“The centre would not only provide the major research and development infrastructure (RDI) in the global maritime knowledge hub, but is required for the hub to be sustainable as innovation competition increases,” said Torgeir Reve, professor of strategy on international competitiveness in the Norwegian School of Management, in his 2009 research report Norway- A Global Maritime Knowledge Hub. “Without a well functioning RDI there will be little R&D, and there will be limited possibilities to model, test and verify new technologies.”

The proposed World Ocean Space Centre could cost up to NOK 10 billion to build based on the conceptual study presented to the Norwegian trade and industry ministry this February.
© Architecture: Snøhetta/Illustration: MIR

Decision by 2011

There are still many hurdles for the project going forward. The project steering group has just finished the pre-study of the Ocean Space Centre, which proposes one possible concept that best matches its vision.

The plan is now in the next phase of the project where alternative concepts will be developed and further evaluated before a final decision can be made. This process could take one and a half years, meaning a final decision on the concept for the Ocean Space Centre could come in late 2011. So far, the current trade and energy minister, Trond Giske, has expressed his support for the project.

“If Norway is to continue to be a leading maritime nation, we must develop the industry through world-class research and innovation,” said Giske, when he received the conceptual pre-study in February. “The vision for the Ocean Space Centre is great, and if we realize this, it will have far reaching consequences beyond both the maritime environment and Norway’s borders.”

The project steering group for the World Ocean Space Centre includes representative companies such as Teekay, Statoil, Stakraft and the Ulstein Group, in addition to Marintek, SINTEF, NTNU and the Marine Research Institute. In addition to the Norwegian Trade and Industry Ministry, financial contributors to the pilot study include Det Norske Veritas, Statkraft, the Norwegian Shipowners’ Association, SINTEF and Marintek.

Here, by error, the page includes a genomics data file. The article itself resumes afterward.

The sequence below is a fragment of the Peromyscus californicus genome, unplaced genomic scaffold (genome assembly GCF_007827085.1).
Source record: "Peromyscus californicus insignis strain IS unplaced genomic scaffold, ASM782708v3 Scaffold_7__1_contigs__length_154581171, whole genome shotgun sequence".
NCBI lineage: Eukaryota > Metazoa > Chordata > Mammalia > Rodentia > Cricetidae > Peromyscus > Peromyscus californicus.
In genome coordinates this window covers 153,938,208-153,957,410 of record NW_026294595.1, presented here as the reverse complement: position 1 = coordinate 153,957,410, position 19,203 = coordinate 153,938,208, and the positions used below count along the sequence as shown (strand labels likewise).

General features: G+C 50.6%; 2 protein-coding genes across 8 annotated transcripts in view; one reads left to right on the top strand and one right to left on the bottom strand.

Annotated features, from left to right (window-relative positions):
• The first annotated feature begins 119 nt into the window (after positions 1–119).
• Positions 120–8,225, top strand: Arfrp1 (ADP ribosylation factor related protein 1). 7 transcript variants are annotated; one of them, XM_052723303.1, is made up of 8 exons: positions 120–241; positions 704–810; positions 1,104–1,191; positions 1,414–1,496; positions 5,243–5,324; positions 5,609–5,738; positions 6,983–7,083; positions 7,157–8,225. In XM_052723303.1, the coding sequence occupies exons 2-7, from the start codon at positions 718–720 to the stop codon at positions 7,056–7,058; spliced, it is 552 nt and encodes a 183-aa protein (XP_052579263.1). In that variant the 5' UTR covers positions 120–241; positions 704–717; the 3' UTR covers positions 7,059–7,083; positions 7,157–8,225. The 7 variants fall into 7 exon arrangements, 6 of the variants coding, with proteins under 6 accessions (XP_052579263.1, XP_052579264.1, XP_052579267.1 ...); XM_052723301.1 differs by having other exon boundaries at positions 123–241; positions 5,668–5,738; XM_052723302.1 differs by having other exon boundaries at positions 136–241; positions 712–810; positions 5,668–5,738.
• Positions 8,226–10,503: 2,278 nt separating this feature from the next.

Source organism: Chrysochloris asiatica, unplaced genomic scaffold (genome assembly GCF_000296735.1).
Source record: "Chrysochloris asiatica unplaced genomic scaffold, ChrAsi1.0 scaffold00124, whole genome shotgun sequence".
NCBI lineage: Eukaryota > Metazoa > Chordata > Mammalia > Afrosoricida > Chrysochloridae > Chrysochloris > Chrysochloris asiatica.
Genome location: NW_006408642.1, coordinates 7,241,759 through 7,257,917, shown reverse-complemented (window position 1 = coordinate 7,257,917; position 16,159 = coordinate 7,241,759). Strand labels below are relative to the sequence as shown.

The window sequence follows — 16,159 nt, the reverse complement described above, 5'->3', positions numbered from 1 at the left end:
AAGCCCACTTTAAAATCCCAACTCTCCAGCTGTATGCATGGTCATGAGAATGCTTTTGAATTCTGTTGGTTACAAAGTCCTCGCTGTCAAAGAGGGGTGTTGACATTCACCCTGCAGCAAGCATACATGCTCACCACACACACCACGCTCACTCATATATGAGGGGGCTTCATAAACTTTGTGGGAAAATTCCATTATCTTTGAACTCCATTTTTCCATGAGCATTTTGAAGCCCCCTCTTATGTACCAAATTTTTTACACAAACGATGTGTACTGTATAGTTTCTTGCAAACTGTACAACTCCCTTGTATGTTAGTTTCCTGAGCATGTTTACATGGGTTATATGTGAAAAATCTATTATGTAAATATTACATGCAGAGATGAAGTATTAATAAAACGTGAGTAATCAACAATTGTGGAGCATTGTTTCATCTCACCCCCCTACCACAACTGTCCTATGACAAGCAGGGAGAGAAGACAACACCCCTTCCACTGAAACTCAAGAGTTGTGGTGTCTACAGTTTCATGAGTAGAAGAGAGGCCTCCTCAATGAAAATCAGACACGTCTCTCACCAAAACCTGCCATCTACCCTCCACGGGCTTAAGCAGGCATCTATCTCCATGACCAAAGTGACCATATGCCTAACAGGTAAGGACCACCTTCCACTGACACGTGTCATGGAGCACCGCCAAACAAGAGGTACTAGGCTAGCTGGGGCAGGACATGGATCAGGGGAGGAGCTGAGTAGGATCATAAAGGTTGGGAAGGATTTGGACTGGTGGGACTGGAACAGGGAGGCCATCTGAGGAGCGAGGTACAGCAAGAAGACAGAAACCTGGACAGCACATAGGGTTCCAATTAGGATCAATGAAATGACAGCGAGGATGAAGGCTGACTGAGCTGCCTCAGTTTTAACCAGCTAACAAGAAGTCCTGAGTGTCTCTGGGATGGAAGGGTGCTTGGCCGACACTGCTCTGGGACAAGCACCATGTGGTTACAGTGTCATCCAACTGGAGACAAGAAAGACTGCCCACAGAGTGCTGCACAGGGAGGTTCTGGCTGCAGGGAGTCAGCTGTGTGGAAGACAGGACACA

Related articles

Latest articles

The Future of Shipping is Autonomous

Many are looking forward to driverless cars in the future. The shipping industry is testing vessels without captains.

Major Petroleum Province in the North

Cost cutting initiatives and new technology are paving the way for the Northern Norwegian Sea and Barents Sea to become the next major petroleum province on the shelf.

Norwegian Seafood Export Hits Record Numbers 2016

2016 was another record year for Norwegian seafood export with export value reaching 91,6 billion NOK (approximately $10 billion). The Norwegian Seafood Council presented the 2016 numbers at a conference in Oslo today.  

Portugal: Norwegian Cod Keeps the Bacalhau Traditions Alive

Portugal is a country of cod lovers and cod from Norway is a favourite. No other European country, uses up as much seafood and for sure not as much cod, per capita as Portugal. 

Norwegian Seafood Enjoyed Worldwide

Norway exported 2.6 million tonnes of seafood 2015. That represented more than 11 billion main courses. But the number of meals containing Norwegian seafood is possibly in the order of more than 20 billion. Seafood is ofte...

Mother-Daughter Ship to Boost Short Sea Cargo

More goods will need to be transported by ship to meet stricter environmental guidelines. A Norwegian maritime cluster has found the answer in a ship-in-ship short sea cargo concept.

More Sustainable Fish Feeds

The Norwegian seafood industry is experimenting with new sustainable fish feeds like tree yeast and sandhoppers that won’t compete with the foods we eat and also help farm more fish.

Spotlight Tanzania: New Offshore Gas Opportunities

Africa is both promising and challenging. The Norwegian offshore industry is eyeing petroleum field developments in Tanzania for possible opportunities.

Norway's Future Green Fleet

A dramatic fall in battery costs and stricter emission regulations are spurring the Norwegian maritime to develop the most environmentally friendly fleet of coastal vessels.